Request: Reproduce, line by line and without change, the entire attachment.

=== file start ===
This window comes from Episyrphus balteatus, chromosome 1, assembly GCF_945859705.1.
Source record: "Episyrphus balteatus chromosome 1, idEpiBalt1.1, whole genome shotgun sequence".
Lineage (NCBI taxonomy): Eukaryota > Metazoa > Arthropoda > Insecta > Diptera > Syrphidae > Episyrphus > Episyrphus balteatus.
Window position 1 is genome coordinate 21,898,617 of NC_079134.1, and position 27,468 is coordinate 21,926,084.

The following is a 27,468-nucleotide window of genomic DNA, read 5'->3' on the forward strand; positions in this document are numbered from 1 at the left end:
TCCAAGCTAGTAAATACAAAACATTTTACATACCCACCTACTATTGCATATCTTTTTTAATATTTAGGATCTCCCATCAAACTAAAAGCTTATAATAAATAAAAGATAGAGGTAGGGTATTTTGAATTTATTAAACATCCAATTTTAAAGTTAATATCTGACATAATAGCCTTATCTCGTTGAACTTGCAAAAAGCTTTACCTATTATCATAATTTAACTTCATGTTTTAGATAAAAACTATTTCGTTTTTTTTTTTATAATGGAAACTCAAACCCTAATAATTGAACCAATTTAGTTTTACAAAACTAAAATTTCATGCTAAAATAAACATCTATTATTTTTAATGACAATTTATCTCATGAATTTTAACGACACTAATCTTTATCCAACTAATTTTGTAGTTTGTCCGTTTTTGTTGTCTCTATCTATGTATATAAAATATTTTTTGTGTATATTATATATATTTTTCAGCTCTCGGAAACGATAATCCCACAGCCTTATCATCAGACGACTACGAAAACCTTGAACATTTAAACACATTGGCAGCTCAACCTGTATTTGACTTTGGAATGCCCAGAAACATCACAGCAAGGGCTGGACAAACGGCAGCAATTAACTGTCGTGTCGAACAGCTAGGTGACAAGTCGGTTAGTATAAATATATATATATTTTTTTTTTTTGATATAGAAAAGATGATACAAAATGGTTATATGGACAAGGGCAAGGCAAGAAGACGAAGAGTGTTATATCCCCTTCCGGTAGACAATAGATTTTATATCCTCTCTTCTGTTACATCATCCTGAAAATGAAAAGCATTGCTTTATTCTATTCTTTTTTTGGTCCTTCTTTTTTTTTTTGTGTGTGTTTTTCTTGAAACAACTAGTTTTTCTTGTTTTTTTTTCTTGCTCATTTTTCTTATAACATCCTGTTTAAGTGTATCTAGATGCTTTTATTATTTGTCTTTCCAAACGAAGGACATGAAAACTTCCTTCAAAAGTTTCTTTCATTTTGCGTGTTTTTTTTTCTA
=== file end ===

This window comes from Episyrphus balteatus, chromosome 1, assembly GCF_945859705.1.
Source record: "Episyrphus balteatus chromosome 1, idEpiBalt1.1, whole genome shotgun sequence".
Lineage (NCBI taxonomy): Eukaryota > Metazoa > Arthropoda > Insecta > Diptera > Syrphidae > Episyrphus > Episyrphus balteatus.
Window position 1 is genome coordinate 21,898,617 of NC_079134.1, and position 27,468 is coordinate 21,926,084.

The following is a 27,468-nucleotide window of genomic DNA, read 5'->3' on the forward strand; positions in this document are numbered from 1 at the left end:
TCCAAGCTAGTAAATACAAAACATTTTACATACCCACCTACTATTGCATATCTTTTTTAATATTTAGGATCTCCCATCAAACTAAAAGCTTATAATAAATAAAAGATAGAGGTAGGGTATTTTGAATTTATTAAACATCCAATTTTAAAGTTAATATCTGACATAATAGCCTTATCTCGTTGAACTTGCAAAAAGCTTTACCTATTATCATAATTTAACTTCATGTTTTAGATAAAAACTATTTCGTTTTTTTTTTTATAATGGAAACTCAAACCCTAATAATTGAACCAATTTAGTTTTACAAAACTAAAATTTCATGCTAAAATAAACATCTATTATTTTTAATGACAATTTATCTCATGAATTTTAACGACACTAATCTTTATCCAACTAATTTTGTAGTTTGTCCGTTTTTGTTGTCTCTATCTATGTATATAAAATATTTTTTGTGTATATTATATATATTTTTCAGCTCTCGGAAACGATAATCCCACAGCCTTATCATCAGACGACTACGAAAACCTTGAACATTTAAACACATTGGCAGCTCAACCTGTATTTGACTTTGGAATGCCCAGAAACATCACAGCAAGGGCTGGACAAACGGCAGCAATTAACTGTCGTGTCGAACAGCTAGGTGACAAGTCGGTTAGTATAAATATATATATATTTTTTTTTTTTGATATAGAAAAGATGATACAAAATGGTTATATGGACAAGGGCAAGGCAAGAAGACGAAGAGTGTTATATCCCCTTCCGGTAGACAATAGATTTTATATCCTCTCTTCTGTTACATCATCCTGAAAATGAAAAGCATTGCTTTATTCTATTCTTTTTTTGGTCCTTCTTTTTTTTTTTGTGTGTGTTTTTCTTGAAACAACTAGTTTTTCTTGTTTTTTTTTCTTGCTCATTTTTCTTATAACATCCTGTTTAAGTGTATCTAGATGCTTTTATTATTTGTCTTTCCAAACGAAGGACATGAAAACTTCCTTCAAAAGTTTCTTTCATTTTGCGTGTTTTTTTTTCTA